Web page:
Event has already taken place
It’s been 50 years since the Eagle landed in the Sea of Tranquillity, and Neil Armstrong put his foot on the moon on the 21st of July 1969. What did he think when he – being the first person ever to do so – saw the earth from the moon? Icelandic musician, composer and conductor Daníel Bjarnason takes us on a musical journey together with Gothenburg Symphony Orchestra beyond time and space where the impression of the moment plays against the expanse of the eternal. On violin we will meet Pekka Kuusisto.
Documentary films and pictures are projected on the walls of the concert hall, edited in a very unique way by Danish video artist Lene Juhl. Both musicians and audiences are enclosed in a magnificent cosmic experience.
Free introduction with astronaut Christer Fuglesang ao in the Stora Salen Hall one hour before the start of the concert.
Unique exhibition in the Concert Hall
In the entrance of the Concert Hall hangs the historic image of the first American space walk during the Gemini 4 expedition, Earthrising, taken from Apollo on July 8 1968, and not least the iconic image of Edwin “Buzz” Aldrin on the moon, with the mirror image of the first man on the moon, Neil Armstrong, in his visor. A total of nine magical moments captured by a Gothenburg-produced Hasselblad camera during the space race in the 1960s selected in collaboration with the Hasselblad Foundation.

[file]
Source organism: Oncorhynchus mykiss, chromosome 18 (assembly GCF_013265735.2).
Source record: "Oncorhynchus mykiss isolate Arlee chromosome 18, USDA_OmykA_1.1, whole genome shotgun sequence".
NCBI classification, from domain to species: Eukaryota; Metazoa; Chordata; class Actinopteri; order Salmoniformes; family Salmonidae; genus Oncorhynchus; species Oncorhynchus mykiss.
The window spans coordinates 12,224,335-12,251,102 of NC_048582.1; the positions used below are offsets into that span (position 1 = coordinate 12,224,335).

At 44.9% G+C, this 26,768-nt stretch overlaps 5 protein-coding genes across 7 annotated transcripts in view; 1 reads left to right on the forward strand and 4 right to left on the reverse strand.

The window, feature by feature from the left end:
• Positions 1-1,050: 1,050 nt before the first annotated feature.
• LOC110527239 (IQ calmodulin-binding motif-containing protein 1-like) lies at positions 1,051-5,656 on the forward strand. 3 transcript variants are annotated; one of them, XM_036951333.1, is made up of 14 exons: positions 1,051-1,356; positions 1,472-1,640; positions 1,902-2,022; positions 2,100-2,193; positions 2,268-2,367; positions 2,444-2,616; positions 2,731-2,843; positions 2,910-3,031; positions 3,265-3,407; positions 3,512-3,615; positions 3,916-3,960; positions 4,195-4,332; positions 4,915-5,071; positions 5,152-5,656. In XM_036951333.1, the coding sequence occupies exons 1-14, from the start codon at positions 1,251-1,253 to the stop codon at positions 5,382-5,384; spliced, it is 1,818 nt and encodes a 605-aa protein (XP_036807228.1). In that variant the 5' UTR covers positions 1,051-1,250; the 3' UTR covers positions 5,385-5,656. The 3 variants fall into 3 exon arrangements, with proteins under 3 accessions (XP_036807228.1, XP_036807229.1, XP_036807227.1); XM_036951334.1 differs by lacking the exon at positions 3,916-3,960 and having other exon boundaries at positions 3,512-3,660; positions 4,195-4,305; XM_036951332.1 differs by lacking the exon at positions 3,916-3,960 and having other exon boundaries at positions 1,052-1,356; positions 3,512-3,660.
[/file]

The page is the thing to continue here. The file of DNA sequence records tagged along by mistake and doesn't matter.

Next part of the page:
On the wall next to the restaurant is a fascinating overview of the 28 manned expeditions in the three US space programs Mercury, Gemini and Apollo – all with the purpose of landing a human on the moon, a collaboration with the Smithsonian National Air and Space Museum in Washington and Universeum. In an informative timeline you can read about how it all went, the problems, the failures and the successes – and not least get to know the astronauts who were there.
50 years have passed since the moon-landing. In Gothenburg Concert Hall and in Western Sweden, this is celebrated from the 14th of September to the 22nd of September with a broad programme for all ages about space’s importance for innovation, inspiration, science, industry, research, environment, sustainability, societal good, culture, art and creativity.